[The happenings at Quebec in 1759 were, one might say without exaggeration, stranger than fiction. The final episode – the descent of the dark river, the climb up the cliff, the deaths of the two opposing leaders – had an irresistible appeal to the popular imagination. The result was that from the very beginning the history of the campaign was written in romantic terms, particularly the treatment of the two central figures, who have both been depicted as rather larger than life. Wolfe and Montcalm, neither of whom was really better than a second-rate commander, were raised to the level of legend. There are a good many biographies of Wolfe, all of them in varying degrees works of uncritical laudation. Not all will be mentioned here. The earliest full-length treatment was Robert Wright, The life of Major-General James Wolfe . . . (London, 1864). It is still useful, and has served later biographers well. The most valuable of the biographies is Beckles Willson, The life and letters of James Wolfe . . . (London, 1909), simply for the documents it contains, even though their text is not always reliable. Of the books called forth by the bicentenary in 1959, Robin Reilly, The rest to fortune: the life of Major-General James Wolfe (London, 1960), uses a wider range of sources than some others, including Wolfe’s letters to Monckton which were long neglected, but the interpretation is the usual one. Wolfe: portraiture & genealogy (Westerham, Eng., 1959) contains J. F. Kerslake, “The likeness of Wolfe,” A. R. Wagner, “The genealogy of James Wolfe,” and W. W. Shaw-Zambra, “James Wolfe: a chronology.” A more critical assessment than the biographers’ was that of J. W. Fortescue, who wrote in his History of the British army (13v., London, New York, 1899–1930), II, “a brilliant success, however fortunate, is rightly held to cover all errors.” E. R. Adair’s important and striking paper, “The military reputation of Major-General James Wolfe,” CHA Report, 1936, 7–31, is somewhat overdone but is damaging to Wolfe. Its interpretation is in curious contrast with that of a book by Professor Adair’s late McGill colleague, W. T. Waugh, James Wolfe, man and soldier (Montreal, 1928). The writings of W. C. H. Wood, amateur soldier and amateur historian, have had more influence than they deserve; see particularly The fight for Canada (“definitive ed.,” London, 1905). Parkman, Montcalm and Wolfe, still has much value, though Parkman takes liberties with documents and is sometimes over-romantic. Stacey, Quebec, 1759, is an attempt at producing a version without preconceptions, based on the contemporary documents; see also the same author’s “Generals and generalship before Quebec, 1759–1760,” CHA Report, 1959, 1–15. J. M. Hitsman with C. C. J. Bond, “The assault landing at Louisbourg, 1758,” CHR, XXXV (1954), 314–30, is very useful. A monumental Canadian contribution is Doughty and Parmelee, Siege of Quebec. It is partly history, partly documentary collection, and is much more important in the latter than in the former respect; even some of the documents, however, are incomplete. Correspondence of William Pitt (Kimball) contains many fundamental documents in accurate texts; enclosures, often more important than the covering letters, are not included. Doughty’s edition of Knox, Historical journal, is valuable, as is another Champlain Society publication, Logs of the conquest (Wood).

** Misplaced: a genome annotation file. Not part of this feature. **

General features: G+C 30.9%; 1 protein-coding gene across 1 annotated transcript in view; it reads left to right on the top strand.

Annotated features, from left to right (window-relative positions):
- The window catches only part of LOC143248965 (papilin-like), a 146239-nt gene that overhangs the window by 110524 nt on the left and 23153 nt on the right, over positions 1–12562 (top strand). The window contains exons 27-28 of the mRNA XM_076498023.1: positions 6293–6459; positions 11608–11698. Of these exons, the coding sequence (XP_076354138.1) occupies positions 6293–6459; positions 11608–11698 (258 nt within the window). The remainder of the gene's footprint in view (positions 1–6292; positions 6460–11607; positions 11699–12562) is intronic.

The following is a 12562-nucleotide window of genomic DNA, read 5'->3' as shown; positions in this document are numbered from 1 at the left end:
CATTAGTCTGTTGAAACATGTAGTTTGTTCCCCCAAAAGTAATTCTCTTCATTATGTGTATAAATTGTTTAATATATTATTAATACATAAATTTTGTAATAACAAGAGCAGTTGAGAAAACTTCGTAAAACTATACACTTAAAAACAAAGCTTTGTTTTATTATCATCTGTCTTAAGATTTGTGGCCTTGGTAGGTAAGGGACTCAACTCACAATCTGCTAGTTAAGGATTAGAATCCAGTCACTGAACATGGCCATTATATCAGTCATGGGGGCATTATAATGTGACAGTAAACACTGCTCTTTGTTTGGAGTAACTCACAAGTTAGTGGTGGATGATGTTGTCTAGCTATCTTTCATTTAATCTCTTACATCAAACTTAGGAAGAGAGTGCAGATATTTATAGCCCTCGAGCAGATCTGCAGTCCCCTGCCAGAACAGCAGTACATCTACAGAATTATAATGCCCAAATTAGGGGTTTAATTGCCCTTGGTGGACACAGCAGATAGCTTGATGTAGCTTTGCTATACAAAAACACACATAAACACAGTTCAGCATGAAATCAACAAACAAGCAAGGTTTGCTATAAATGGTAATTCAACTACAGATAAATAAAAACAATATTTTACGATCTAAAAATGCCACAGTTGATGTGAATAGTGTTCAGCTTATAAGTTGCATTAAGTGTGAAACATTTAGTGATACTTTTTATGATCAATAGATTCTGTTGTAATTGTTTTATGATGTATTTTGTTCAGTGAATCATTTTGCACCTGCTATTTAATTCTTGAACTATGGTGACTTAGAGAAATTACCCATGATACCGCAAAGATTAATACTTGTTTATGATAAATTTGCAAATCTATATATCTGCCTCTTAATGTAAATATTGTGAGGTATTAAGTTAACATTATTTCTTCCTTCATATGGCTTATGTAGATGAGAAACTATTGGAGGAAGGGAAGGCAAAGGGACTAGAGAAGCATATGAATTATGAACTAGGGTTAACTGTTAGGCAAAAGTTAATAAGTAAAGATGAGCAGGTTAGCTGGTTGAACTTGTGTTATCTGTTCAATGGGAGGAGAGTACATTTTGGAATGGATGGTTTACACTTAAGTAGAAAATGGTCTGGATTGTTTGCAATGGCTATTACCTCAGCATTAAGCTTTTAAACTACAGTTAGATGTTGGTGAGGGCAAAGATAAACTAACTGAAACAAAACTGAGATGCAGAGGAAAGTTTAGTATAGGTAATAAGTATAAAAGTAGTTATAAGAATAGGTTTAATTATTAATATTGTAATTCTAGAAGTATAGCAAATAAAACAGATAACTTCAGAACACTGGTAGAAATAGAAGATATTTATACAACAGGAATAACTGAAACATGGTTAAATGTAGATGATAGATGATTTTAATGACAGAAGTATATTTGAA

Important printed sources for the siege of Louisbourg are the “Journal of the expedition against Louisburg,” Northcliffe coll.; Jeffery Amherst, Journal (Webster); and the contemporary published versions of the Amherst journal (e.g., Gentleman’s Magazine, 1758, pp.384–89). The contemporary plan of the siege by Samuel Holland*, reproduced in [William Amherst], Journal of William Amherst in America, 1758–1760, ed. J. C. Webster (Frome and London, Eng., 1927) is enlightening.
Only a selection of manuscript sources can be listed here. Wolfe’s personal journal of the Quebec campaign came to light only in 1910. Three versions of it are known; all are in PAC as originals or photocopies. One is a transcript by Captain Thomas Bell, included in his own series of journals (PAC, MG 18, M3, 24). Unfortunately Wolfe destroyed his journal for the period after 16 Aug. 1759. The Bell journal is one of the items in the enormously valuable Northcliffe coll. (PAC, MG 18, M). Others include large groups of Townshend and Monckton papers; among the latter are many letters by Wolfe which are not in Willson. Also in the collection are various important miscellaneous items, including George II’s instructions to Wolfe for the Quebec expedition. There are letters from Wolfe in PRO, WO 34/46b, pt.ii. Wolfe’s dispatches from Quebec are in PRO, CO 5/51. Various important documents are in PRO 30/8, particularly bundles 33, 49, 50, and 98, vol.7.
A significant anonymous narrative of the events at Quebec which internal evidence suggests may have been written by one of Wolfe’s aides-de-camp is in Public Record Office of Northern Ireland (Belfast), D.162/77. (See C. P. Stacey, “Quebec, 1759: some new documents,” CHR, XLVII (1966), 344–55, which also discusses some other papers on the campaign that have come to light in recent years.) A source of great value for the whole Quebec campaign is the large map signed by Major Patrick Mackellar, “Plan of the town of Quebec the capital of Canada . . . showing the principal encampments and works of the British army commanded by Major General Wolfe and those of the French army commanded by Lieut. General the Marquis of Montcalm . . . ,” PAC, National Map coll. In general, it may be said that all the most vital known records of Wolfe’s Canadian campaigns are available in the PAC either as originals or as copies.
In the interest of avoiding duplication, sources in French are omitted from this bibliographical note. They will be found listed in the note in the present volume appended to the biography of the Marquis de Montcalm.
A good deal has been written on the portraiture of Wolfe. See particularly the article by Kerslake, above; J. C. Webster, Wolfe and the artists . . . (Toronto, 1930); and A. E. Wolfe-Aylward, The pictorial life of Wolfe (Plymouth, Eng., n.d.). These writers devote much attention to posthumous pictures and the few which may or may not have been painted from life, including that attributed to Joseph Highmore which the PAC acquired in 1932. It is surprising that they make so little of the most striking and most authentic portrait in existence, the watercolour signed by George Townshend which, though unfortunately not dated, was presumably painted during the 1759 campaign. It is in the McCord Museum (Montreal) and has frequently been reproduced. On the most famous picture concerning Wolfe, see C. P. Stacey, “Benjamin West and ‘The death of Wolfe’,” National Gallery of Canada Bull. (Ottawa), IV (1966), 1–5. Statues of Wolfe have been erected in England at Westerham and in Greenwich Park. c.p.s.]